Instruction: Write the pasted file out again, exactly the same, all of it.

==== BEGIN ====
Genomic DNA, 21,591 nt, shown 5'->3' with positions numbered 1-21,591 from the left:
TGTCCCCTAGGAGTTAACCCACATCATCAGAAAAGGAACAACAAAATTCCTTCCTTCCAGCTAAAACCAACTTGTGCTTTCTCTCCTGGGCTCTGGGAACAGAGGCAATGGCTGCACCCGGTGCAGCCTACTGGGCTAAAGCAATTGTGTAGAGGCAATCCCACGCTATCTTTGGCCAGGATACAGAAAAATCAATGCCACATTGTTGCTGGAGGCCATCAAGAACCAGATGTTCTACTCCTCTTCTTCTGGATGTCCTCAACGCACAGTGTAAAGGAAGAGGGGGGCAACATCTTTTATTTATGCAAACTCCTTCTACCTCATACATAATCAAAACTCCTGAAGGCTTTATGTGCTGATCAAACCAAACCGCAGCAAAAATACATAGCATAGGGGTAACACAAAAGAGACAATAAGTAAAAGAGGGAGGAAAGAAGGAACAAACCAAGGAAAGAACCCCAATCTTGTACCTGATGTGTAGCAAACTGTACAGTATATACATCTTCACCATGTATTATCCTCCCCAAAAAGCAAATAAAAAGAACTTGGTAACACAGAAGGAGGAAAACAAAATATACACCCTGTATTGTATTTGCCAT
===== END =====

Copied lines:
Genomic DNA, 21,591 nt, shown 5'->3' with positions numbered 1-21,591 from the left:
TGTCCCCTAGGAGTTAACCCACATCATCAGAAAAGGAACAACAAAATTCCTTCCTTCCAGCTAAAACCAACTTGTGCTTTCTCTCCTGGGCTCTGGGAACAGAGGCAATGGCTGCACCCGGTGCAGCCTACTGGGCTAAAGCAATTGTGTAGAGGCAATCCCACGCTATCTTTGGCCAGGATACAGAAAAATCAATGCCACATTGTTGCTGGAGGCCATCAAGAACCAGATGTTCTACTCCTCTTCTTCTGGATGTCCTCAACGCACAGTGTAAAGGAAGAGGGGGGCAACATCTTTTATTTATGCAAACTCCTTCTACCTCATACATAATCAAAACTCCTGAAGGCTTTATGTGCTGATCAAACCAAACCGCAGCAAAAATACATAGCATAGGGGTAACACAAAAGAGACAATAAGTAAAAGAGGGAGGAAAGAAGGAACAAACCAAGGAAAGAACCCCAATCTTGTACCTGATGTGTAGCAAACTGTACAGTATATACATCTTCACCATGTATTATCCTCCCCAAAAAGCAAATAAAAAGAACTTGGTAACACAGAAGGAGGAAAACAAAATATACACCCTGTATTGTATTTGCCAT